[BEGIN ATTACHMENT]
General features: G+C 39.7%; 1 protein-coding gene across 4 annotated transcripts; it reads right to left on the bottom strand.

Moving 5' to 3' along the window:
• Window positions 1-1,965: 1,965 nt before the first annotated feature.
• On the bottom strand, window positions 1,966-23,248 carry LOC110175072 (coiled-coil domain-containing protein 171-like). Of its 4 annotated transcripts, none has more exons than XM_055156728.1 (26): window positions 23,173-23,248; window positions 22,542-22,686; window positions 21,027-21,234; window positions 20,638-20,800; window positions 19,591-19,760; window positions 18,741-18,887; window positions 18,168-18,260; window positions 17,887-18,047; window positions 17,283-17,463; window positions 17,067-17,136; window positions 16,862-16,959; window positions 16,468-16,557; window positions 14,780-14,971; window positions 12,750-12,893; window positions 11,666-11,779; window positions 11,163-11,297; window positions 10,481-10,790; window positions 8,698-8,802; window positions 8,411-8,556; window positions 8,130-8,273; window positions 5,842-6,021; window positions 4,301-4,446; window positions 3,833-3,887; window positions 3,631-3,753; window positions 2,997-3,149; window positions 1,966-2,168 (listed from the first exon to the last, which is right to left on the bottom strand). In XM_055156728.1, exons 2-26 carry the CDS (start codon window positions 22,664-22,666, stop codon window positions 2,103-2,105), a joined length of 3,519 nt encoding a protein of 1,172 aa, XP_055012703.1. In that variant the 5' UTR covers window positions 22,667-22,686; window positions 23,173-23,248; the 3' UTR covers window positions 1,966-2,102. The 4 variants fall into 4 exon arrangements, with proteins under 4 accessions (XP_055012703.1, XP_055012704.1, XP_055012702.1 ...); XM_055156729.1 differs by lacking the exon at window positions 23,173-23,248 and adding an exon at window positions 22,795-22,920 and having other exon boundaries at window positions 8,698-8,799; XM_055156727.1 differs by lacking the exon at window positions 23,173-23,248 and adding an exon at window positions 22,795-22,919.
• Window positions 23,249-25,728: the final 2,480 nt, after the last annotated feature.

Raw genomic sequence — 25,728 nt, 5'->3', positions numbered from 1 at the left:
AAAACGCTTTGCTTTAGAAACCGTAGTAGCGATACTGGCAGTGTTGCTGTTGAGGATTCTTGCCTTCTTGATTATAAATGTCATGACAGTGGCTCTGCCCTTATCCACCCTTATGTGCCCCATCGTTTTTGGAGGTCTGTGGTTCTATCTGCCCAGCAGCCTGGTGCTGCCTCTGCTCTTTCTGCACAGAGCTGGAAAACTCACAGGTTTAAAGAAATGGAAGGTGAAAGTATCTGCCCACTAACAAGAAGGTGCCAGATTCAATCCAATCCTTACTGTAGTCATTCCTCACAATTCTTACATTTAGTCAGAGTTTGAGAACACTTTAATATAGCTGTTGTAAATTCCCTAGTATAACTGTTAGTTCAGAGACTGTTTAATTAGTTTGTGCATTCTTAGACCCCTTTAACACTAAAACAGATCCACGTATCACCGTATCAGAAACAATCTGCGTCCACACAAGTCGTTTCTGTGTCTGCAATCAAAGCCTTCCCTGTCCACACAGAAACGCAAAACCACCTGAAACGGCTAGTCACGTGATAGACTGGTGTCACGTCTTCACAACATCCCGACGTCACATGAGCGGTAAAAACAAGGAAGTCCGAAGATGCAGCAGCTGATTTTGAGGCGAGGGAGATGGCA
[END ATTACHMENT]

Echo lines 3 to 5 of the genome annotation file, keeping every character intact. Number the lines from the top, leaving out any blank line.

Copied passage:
• Window positions 1-1,965: 1,965 nt before the first annotated feature.
• On the bottom strand, window positions 1,966-23,248 carry LOC110175072 (coiled-coil domain-containing protein 171-like). Of its 4 annotated transcripts, none has more exons than XM_055156728.1 (26): window positions 23,173-23,248; window positions 22,542-22,686; window positions 21,027-21,234; window positions 20,638-20,800; window positions 19,591-19,760; window positions 18,741-18,887; window positions 18,168-18,260; window positions 17,887-18,047; window positions 17,283-17,463; window positions 17,067-17,136; window positions 16,862-16,959; window positions 16,468-16,557; window positions 14,780-14,971; window positions 12,750-12,893; window positions 11,666-11,779; window positions 11,163-11,297; window positions 10,481-10,790; window positions 8,698-8,802; window positions 8,411-8,556; window positions 8,130-8,273; window positions 5,842-6,021; window positions 4,301-4,446; window positions 3,833-3,887; window positions 3,631-3,753; window positions 2,997-3,149; window positions 1,966-2,168 (listed from the first exon to the last, which is right to left on the bottom strand). In XM_055156728.1, exons 2-26 carry the CDS (start codon window positions 22,664-22,666, stop codon window positions 2,103-2,105), a joined length of 3,519 nt encoding a protein of 1,172 aa, XP_055012703.1. In that variant the 5' UTR covers window positions 22,667-22,686; window positions 23,173-23,248; the 3' UTR covers window positions 1,966-2,102. The 4 variants fall into 4 exon arrangements, with proteins under 4 accessions (XP_055012703.1, XP_055012704.1, XP_055012702.1 ...); XM_055156729.1 differs by lacking the exon at window positions 23,173-23,248 and adding an exon at window positions 22,795-22,920 and having other exon boundaries at window positions 8,698-8,799; XM_055156727.1 differs by lacking the exon at window positions 23,173-23,248 and adding an exon at window positions 22,795-22,919.
• Window positions 23,249-25,728: the final 2,480 nt, after the last annotated feature.